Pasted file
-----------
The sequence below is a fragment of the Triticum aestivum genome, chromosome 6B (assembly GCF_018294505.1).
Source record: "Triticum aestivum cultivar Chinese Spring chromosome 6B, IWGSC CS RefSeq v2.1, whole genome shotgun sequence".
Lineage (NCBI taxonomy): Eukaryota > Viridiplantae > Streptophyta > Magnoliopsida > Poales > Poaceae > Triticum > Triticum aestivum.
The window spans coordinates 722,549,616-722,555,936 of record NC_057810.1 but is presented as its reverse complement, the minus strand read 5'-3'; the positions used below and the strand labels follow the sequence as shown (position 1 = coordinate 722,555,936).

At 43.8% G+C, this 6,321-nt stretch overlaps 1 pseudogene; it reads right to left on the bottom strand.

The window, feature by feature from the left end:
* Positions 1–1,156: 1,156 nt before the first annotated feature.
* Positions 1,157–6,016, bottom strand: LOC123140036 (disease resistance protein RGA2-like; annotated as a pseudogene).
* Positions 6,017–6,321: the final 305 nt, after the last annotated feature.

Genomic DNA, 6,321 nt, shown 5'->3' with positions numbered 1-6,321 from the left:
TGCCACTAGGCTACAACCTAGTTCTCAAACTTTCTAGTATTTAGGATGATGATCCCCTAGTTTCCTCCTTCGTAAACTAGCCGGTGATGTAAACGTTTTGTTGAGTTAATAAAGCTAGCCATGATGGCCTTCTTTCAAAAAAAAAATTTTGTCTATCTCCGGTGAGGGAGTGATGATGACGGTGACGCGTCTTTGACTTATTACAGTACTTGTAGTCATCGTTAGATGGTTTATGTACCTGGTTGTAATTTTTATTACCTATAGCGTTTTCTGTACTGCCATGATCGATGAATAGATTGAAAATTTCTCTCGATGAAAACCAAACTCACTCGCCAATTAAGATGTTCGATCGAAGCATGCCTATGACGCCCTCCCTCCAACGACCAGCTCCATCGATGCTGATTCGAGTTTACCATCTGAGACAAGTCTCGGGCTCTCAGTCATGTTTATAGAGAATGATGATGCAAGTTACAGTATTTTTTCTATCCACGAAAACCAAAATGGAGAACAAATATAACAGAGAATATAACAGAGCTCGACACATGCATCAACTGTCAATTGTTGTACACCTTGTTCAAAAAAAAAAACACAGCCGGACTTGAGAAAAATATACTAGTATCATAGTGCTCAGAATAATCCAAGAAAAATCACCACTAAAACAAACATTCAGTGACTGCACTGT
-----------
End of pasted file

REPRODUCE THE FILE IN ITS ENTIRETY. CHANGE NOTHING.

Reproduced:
The sequence below is a fragment of the Triticum aestivum genome, chromosome 6B (assembly GCF_018294505.1).
Source record: "Triticum aestivum cultivar Chinese Spring chromosome 6B, IWGSC CS RefSeq v2.1, whole genome shotgun sequence".
Lineage (NCBI taxonomy): Eukaryota > Viridiplantae > Streptophyta > Magnoliopsida > Poales > Poaceae > Triticum > Triticum aestivum.
The window spans coordinates 722,549,616-722,555,936 of record NC_057810.1 but is presented as its reverse complement, the minus strand read 5'-3'; the positions used below and the strand labels follow the sequence as shown (position 1 = coordinate 722,555,936).

At 43.8% G+C, this 6,321-nt stretch overlaps 1 pseudogene; it reads right to left on the bottom strand.

The window, feature by feature from the left end:
* Positions 1–1,156: 1,156 nt before the first annotated feature.
* Positions 1,157–6,016, bottom strand: LOC123140036 (disease resistance protein RGA2-like; annotated as a pseudogene).
* Positions 6,017–6,321: the final 305 nt, after the last annotated feature.

Genomic DNA, 6,321 nt, shown 5'->3' with positions numbered 1-6,321 from the left:
TGCCACTAGGCTACAACCTAGTTCTCAAACTTTCTAGTATTTAGGATGATGATCCCCTAGTTTCCTCCTTCGTAAACTAGCCGGTGATGTAAACGTTTTGTTGAGTTAATAAAGCTAGCCATGATGGCCTTCTTTCAAAAAAAAAATTTTGTCTATCTCCGGTGAGGGAGTGATGATGACGGTGACGCGTCTTTGACTTATTACAGTACTTGTAGTCATCGTTAGATGGTTTATGTACCTGGTTGTAATTTTTATTACCTATAGCGTTTTCTGTACTGCCATGATCGATGAATAGATTGAAAATTTCTCTCGATGAAAACCAAACTCACTCGCCAATTAAGATGTTCGATCGAAGCATGCCTATGACGCCCTCCCTCCAACGACCAGCTCCATCGATGCTGATTCGAGTTTACCATCTGAGACAAGTCTCGGGCTCTCAGTCATGTTTATAGAGAATGATGATGCAAGTTACAGTATTTTTTCTATCCACGAAAACCAAAATGGAGAACAAATATAACAGAGAATATAACAGAGCTCGACACATGCATCAACTGTCAATTGTTGTACACCTTGTTCAAAAAAAAAAACACAGCCGGACTTGAGAAAAATATACTAGTATCATAGTGCTCAGAATAATCCAAGAAAAATCACCACTAAAACAAACATTCAGTGACTGCACTGT